Archives for posts with tag: Economics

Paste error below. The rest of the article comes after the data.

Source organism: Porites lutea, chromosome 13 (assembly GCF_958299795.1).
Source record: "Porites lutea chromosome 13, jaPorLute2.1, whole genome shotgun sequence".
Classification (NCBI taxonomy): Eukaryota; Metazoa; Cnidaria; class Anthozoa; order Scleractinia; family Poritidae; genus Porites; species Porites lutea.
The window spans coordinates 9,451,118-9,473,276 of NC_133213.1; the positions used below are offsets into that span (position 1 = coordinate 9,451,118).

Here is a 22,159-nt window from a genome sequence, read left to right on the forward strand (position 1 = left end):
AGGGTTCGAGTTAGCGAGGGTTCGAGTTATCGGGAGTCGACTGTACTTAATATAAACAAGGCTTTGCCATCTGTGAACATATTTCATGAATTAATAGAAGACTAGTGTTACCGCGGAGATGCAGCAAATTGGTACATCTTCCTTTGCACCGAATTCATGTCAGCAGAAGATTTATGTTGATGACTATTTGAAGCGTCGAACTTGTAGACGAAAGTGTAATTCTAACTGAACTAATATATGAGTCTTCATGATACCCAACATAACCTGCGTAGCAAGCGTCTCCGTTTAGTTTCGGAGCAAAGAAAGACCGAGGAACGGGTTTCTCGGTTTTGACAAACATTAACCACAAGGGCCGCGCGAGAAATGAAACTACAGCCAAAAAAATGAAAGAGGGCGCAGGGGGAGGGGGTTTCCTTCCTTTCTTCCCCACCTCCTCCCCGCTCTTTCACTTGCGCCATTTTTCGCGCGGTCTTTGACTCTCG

Today I wrote a response paper summarizing and comparing this article by Filip De Boeck and this powerpoint presentation by Vanessa Watson. I’m not satisfied with what I wrote so I’m going to attempt to hash out my ideas a little better here. So the Watson presentation is intended for her architecture students at the University of Cape Town and in it she runs through the big African planned “future cities” or what she calls “fantasy cities,” showing glamorous designs of them, and then on the next slide shows the “reality” of the actual slums that make up most of the area of these cities. I haven’t been in her actual lecture, but her criticisms seem to be, 1. these cities create islands of wealth that don’t help most of the city’s poor, and 2. the designs of these cities are transplanted from the West via Asia and are not fitted for the realities of African cities. Both points seem fair and accurate, but then the De Boeck piece seeks out the voices of Kinshasa’s urban farmers who are surprisingly attracted to the skyscraper-centric plans, saying “Yes, we’ll be the victims, but still it will be beautiful.” The dream of these new cities can also be alluring and captivating even to the urban poor who will not have access to them…the thought of one day being part of an international megacity frequented by the world’s who’s who evokes pride in one’s hometown and offers hopes that that wealth may find its way throughout the city. These are the similar sentiments to what Wole Soyinka expressed when he said Eko Atlantic is “[r]ising like Aphrodite from the foam of the Atlantic.” Many African urban dwellers desire symbols of beauty and pride to rise from the centers of their cities—buildings that are “so beautiful that it makes one dream.” In this light of these local reactions, current plans for shiny business districts of African cities might rather be looked at as monuments to the potential of the surrounding city, not as unsustainable parasites of corporations. Yet Watson is absolutely right that many of the “monuments” that are being sold by international corporations and architectural firms to African politicians are problematic in that they segregate cities often more than their colonial predecessors did:  De Boeck describes how Belgian colonial planners divided Kinshasa between the white island of wealth—La Ville—and the surrounding ocean of poverty—the black townships—with railroads and army barracks. Now the new wave of planned cities are gated island or 40 km away from the old city, taking the colonialist exclusionary model even further than before. Yet they’re still beautiful and desirable to the urban poor….their allure stimulates dreams for the future….and dreams are what keep everyone going. And also if you were an African doctor or lawyer or business person who might be tempted to leave for opportunities elsewhere where it is safer and stabler to have a family and raise kids (the brain drain), wouldn’t you be more likely to consider staying if you could have a home in Eko Atlantic or Cité du Fleuve? The ways in which the urban poor of Kinshasa have navigated and adapted to their infrastructurally scant neighborhoods (as described by Koolhaas and De Boeck) and the construction of Eko Atlantic and Cité du Fleuve can both be seen as different manifestations of the very human drive to create order and predictability in life. For me this is where the state comes in–as both a creator and moderator of human impetus for stability and security. Here again, the mayor of Lagos, Fashola, seems to be doing a better job at this than his counterparts in much of Africa, including in Kinshasa. Fashola has attracted investment in the glamorous dream of Eko Atlantic but he has also raised tax revenue by not just promising but delivering services, including housing and bus lanes to improve traffic. And the success of Fashola’s incrementalist approach of improving services and infrastructure for neglected, “informal” communities suggests that De Boeck’s prescriptions for slow and achievable planning goals for Kinshasa’s slums are dead on. When rapid changes come to poor neighborhoods, they’re more likely to be uprooted and turned inside out after years of self-organization than to be improved. But the political will has to be there, and the planners, lawyers, business people, and doctors have to be (live) there too….and in subtle but significant ways they will appropriate and alter this “imported” architecture as their own.